Today, information is exchanged across an expanding spectrum, from divergent sources, in a multiplicity of applications. This new theory of transmission extends its vision beyond the boundaries of television to the still-shifting territories of interactive media. The chapters in Transmission investigate the impact of video and interactivity and virtual reality on the social, cultural, and economic environment of television. Comparing the recent past with the present–and the immediate future–this groundbreaking work examines aesthetic values as they are shaped by gender, race, and class issues. Since video looks at how television (mis)represents culture, Transmission examines the effects of communication tools and technologies on its participating constituents. An important volume for any scholar or student in the areas of media studies, mass communication, cultural studies, or popular culture.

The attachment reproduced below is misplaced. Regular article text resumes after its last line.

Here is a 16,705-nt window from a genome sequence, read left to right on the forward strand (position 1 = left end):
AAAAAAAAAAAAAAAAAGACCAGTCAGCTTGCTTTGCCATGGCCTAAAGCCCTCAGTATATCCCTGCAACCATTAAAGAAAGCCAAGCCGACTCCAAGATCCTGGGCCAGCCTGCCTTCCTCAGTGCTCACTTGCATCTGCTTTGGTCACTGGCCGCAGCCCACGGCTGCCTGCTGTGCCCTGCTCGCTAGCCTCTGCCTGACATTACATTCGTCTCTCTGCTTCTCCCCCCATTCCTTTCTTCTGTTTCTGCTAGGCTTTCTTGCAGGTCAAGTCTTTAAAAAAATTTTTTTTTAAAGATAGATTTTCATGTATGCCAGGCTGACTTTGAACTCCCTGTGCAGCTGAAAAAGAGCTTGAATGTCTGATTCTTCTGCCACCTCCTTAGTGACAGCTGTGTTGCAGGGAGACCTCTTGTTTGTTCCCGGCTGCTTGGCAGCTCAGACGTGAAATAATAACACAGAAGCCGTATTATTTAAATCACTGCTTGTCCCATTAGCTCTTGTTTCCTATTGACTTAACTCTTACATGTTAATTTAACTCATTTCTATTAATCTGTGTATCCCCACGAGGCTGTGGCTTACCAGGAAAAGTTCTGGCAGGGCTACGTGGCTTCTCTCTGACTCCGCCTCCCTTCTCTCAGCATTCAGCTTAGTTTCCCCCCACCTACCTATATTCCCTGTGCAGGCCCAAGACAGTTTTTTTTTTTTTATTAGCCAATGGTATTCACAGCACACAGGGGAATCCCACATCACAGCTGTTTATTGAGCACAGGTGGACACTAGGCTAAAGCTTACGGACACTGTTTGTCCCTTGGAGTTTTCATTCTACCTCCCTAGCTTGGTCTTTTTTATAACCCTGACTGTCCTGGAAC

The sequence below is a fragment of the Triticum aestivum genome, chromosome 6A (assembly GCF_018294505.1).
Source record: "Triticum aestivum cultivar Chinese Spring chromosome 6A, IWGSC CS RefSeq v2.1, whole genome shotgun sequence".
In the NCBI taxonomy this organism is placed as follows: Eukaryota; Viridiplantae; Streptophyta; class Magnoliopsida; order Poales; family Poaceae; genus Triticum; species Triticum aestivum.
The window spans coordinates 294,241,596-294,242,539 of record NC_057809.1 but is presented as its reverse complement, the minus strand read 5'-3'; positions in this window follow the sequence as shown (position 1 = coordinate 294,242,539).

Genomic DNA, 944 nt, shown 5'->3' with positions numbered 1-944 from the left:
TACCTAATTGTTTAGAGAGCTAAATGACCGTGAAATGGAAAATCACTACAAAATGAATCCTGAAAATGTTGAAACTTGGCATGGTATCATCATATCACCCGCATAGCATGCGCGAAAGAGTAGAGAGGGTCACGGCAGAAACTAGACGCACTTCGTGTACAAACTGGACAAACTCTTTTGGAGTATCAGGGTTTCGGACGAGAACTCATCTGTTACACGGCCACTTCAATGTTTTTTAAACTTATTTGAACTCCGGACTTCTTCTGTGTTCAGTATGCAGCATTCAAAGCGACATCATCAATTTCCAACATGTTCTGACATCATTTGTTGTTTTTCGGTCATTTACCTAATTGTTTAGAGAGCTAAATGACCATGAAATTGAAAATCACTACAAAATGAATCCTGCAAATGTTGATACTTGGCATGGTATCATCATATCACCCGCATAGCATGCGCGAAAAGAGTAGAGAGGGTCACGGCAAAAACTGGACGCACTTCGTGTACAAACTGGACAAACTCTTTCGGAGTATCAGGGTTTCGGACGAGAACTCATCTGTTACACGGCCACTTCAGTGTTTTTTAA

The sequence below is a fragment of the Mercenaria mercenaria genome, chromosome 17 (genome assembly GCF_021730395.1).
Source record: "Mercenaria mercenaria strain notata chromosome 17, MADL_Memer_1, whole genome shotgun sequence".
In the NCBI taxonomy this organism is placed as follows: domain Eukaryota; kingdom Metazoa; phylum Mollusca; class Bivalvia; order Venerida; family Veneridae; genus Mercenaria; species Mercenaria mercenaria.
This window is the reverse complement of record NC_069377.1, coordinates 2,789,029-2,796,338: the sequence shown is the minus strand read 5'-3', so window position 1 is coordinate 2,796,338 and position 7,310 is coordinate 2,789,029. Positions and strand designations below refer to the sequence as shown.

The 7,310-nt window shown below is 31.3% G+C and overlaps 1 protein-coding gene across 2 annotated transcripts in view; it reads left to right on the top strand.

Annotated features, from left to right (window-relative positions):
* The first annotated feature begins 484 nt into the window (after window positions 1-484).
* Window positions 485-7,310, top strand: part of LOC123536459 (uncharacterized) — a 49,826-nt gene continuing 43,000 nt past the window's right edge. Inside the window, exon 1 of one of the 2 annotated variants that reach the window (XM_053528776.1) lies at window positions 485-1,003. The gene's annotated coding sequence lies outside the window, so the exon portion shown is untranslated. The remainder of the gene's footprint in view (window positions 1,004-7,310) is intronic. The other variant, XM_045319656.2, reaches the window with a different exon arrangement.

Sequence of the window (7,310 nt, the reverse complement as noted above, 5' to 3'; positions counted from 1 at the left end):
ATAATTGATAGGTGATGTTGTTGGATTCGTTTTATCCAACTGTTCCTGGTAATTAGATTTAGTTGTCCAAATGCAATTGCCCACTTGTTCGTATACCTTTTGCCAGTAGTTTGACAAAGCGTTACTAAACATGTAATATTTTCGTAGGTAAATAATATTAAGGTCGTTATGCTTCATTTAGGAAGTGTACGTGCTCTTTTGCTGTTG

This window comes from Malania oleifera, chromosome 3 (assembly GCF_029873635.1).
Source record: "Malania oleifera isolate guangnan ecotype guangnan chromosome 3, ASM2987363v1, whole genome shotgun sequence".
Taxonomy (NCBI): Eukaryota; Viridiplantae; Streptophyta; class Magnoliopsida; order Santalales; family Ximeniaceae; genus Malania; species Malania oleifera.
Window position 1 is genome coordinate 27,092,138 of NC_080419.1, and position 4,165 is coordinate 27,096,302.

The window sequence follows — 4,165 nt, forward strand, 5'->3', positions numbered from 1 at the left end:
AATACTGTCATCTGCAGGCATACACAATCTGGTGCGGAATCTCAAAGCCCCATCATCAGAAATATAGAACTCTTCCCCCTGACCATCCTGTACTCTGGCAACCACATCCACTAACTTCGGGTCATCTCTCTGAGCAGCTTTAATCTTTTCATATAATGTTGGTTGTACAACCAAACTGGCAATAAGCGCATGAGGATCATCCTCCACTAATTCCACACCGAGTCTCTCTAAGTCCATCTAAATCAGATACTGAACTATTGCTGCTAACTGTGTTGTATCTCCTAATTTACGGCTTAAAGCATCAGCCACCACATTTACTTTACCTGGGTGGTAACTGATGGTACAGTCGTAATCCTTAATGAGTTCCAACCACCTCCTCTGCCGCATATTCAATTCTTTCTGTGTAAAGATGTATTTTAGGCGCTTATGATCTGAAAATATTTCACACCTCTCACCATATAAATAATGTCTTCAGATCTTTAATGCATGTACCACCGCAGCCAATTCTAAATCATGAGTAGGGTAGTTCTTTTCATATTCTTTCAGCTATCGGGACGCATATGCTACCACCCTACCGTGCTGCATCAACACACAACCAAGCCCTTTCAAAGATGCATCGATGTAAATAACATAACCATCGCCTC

No one said it was going to be easy. Certain themes are persistent in the self-analysis of video activists: access, work-practices, end-users. The spirit of critique (and self-criticism) which at times can seem so introspective and even petty marks the sector off as different, not only from others but from itself. But this endless self-questioning is also functional—it makes us constantly conscious that we must make the culture in which we wish to live, according to all the strategies that we can employ. This is not a quest in the classical sense: there is no definite end in sight. It is not teleological, guided by an historical goal, but eschalogical, governed by the principle of hope. It is science as defined by ...